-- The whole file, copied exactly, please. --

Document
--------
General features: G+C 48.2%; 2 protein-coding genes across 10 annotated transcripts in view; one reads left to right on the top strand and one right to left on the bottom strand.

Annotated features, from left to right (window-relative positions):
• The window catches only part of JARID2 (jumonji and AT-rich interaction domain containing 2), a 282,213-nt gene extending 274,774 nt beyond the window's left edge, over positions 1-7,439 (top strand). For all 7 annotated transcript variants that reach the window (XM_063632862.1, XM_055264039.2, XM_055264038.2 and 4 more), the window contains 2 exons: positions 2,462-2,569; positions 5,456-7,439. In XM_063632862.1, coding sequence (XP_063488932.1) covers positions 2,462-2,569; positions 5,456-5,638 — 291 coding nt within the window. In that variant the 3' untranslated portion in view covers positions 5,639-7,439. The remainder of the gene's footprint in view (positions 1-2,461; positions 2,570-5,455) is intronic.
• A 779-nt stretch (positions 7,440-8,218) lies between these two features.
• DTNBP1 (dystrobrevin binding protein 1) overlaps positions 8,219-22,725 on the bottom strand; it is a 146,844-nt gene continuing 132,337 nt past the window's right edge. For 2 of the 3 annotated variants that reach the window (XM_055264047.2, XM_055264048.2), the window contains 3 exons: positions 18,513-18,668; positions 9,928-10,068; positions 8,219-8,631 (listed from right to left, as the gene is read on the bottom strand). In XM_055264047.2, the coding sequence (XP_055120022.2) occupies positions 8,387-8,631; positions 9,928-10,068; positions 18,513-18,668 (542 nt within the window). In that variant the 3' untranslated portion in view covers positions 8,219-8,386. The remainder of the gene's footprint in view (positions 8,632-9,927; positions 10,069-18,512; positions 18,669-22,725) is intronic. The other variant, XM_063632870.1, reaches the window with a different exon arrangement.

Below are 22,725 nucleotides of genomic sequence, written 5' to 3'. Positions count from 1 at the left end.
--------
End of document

General features: G+C 48.2%; 2 protein-coding genes across 10 annotated transcripts in view; one reads left to right on the top strand and one right to left on the bottom strand.

Annotated features, from left to right (window-relative positions):
• The window catches only part of JARID2 (jumonji and AT-rich interaction domain containing 2), a 282,213-nt gene extending 274,774 nt beyond the window's left edge, over positions 1-7,439 (top strand). For all 7 annotated transcript variants that reach the window (XM_063632862.1, XM_055264039.2, XM_055264038.2 and 4 more), the window contains 2 exons: positions 2,462-2,569; positions 5,456-7,439. In XM_063632862.1, coding sequence (XP_063488932.1) covers positions 2,462-2,569; positions 5,456-5,638 — 291 coding nt within the window. In that variant the 3' untranslated portion in view covers positions 5,639-7,439. The remainder of the gene's footprint in view (positions 1-2,461; positions 2,570-5,455) is intronic.
• A 779-nt stretch (positions 7,440-8,218) lies between these two features.
• DTNBP1 (dystrobrevin binding protein 1) overlaps positions 8,219-22,725 on the bottom strand; it is a 146,844-nt gene continuing 132,337 nt past the window's right edge. For 2 of the 3 annotated variants that reach the window (XM_055264047.2, XM_055264048.2), the window contains 3 exons: positions 18,513-18,668; positions 9,928-10,068; positions 8,219-8,631 (listed from right to left, as the gene is read on the bottom strand). In XM_055264047.2, the coding sequence (XP_055120022.2) occupies positions 8,387-8,631; positions 9,928-10,068; positions 18,513-18,668 (542 nt within the window). In that variant the 3' untranslated portion in view covers positions 8,219-8,386. The remainder of the gene's footprint in view (positions 8,632-9,927; positions 10,069-18,512; positions 18,669-22,725) is intronic. The other variant, XM_063632870.1, reaches the window with a different exon arrangement.

Below are 22,725 nucleotides of genomic sequence, written 5' to 3'. Positions count from 1 at the left end.